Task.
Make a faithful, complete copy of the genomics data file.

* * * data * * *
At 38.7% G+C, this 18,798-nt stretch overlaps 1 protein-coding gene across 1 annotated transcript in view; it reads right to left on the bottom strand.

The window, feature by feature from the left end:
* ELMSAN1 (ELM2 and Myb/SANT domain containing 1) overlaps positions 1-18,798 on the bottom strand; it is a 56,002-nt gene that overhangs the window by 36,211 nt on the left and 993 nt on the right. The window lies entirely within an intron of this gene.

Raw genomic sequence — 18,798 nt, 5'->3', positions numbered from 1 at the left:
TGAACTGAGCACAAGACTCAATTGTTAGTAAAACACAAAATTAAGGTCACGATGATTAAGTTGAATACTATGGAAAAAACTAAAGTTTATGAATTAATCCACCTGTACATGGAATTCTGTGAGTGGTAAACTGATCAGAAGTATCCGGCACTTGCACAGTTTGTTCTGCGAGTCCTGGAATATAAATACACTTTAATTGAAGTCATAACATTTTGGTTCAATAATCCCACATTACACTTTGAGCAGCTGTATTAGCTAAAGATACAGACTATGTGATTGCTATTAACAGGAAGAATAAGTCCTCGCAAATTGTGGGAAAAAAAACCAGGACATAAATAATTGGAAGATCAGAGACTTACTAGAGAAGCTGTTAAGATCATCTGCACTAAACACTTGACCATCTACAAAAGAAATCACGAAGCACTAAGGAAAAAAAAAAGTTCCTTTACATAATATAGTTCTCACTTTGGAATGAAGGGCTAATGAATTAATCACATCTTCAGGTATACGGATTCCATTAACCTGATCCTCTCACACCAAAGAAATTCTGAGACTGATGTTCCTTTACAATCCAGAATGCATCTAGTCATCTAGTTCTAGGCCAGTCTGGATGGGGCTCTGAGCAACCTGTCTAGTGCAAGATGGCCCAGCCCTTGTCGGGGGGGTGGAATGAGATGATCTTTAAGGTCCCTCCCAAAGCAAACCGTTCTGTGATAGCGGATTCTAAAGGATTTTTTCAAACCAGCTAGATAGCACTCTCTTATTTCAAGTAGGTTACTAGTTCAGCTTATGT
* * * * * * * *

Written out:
At 38.7% G+C, this 18,798-nt stretch overlaps 1 protein-coding gene across 1 annotated transcript in view; it reads right to left on the bottom strand.

The window, feature by feature from the left end:
* ELMSAN1 (ELM2 and Myb/SANT domain containing 1) overlaps positions 1-18,798 on the bottom strand; it is a 56,002-nt gene that overhangs the window by 36,211 nt on the left and 993 nt on the right. The window lies entirely within an intron of this gene.

Raw genomic sequence — 18,798 nt, 5'->3', positions numbered from 1 at the left:
TGAACTGAGCACAAGACTCAATTGTTAGTAAAACACAAAATTAAGGTCACGATGATTAAGTTGAATACTATGGAAAAAACTAAAGTTTATGAATTAATCCACCTGTACATGGAATTCTGTGAGTGGTAAACTGATCAGAAGTATCCGGCACTTGCACAGTTTGTTCTGCGAGTCCTGGAATATAAATACACTTTAATTGAAGTCATAACATTTTGGTTCAATAATCCCACATTACACTTTGAGCAGCTGTATTAGCTAAAGATACAGACTATGTGATTGCTATTAACAGGAAGAATAAGTCCTCGCAAATTGTGGGAAAAAAAACCAGGACATAAATAATTGGAAGATCAGAGACTTACTAGAGAAGCTGTTAAGATCATCTGCACTAAACACTTGACCATCTACAAAAGAAATCACGAAGCACTAAGGAAAAAAAAAAGTTCCTTTACATAATATAGTTCTCACTTTGGAATGAAGGGCTAATGAATTAATCACATCTTCAGGTATACGGATTCCATTAACCTGATCCTCTCACACCAAAGAAATTCTGAGACTGATGTTCCTTTACAATCCAGAATGCATCTAGTCATCTAGTTCTAGGCCAGTCTGGATGGGGCTCTGAGCAACCTGTCTAGTGCAAGATGGCCCAGCCCTTGTCGGGGGGGTGGAATGAGATGATCTTTAAGGTCCCTCCCAAAGCAAACCGTTCTGTGATAGCGGATTCTAAAGGATTTTTTCAAACCAGCTAGATAGCACTCTCTTATTTCAAGTAGGTTACTAGTTCAGCTTATGT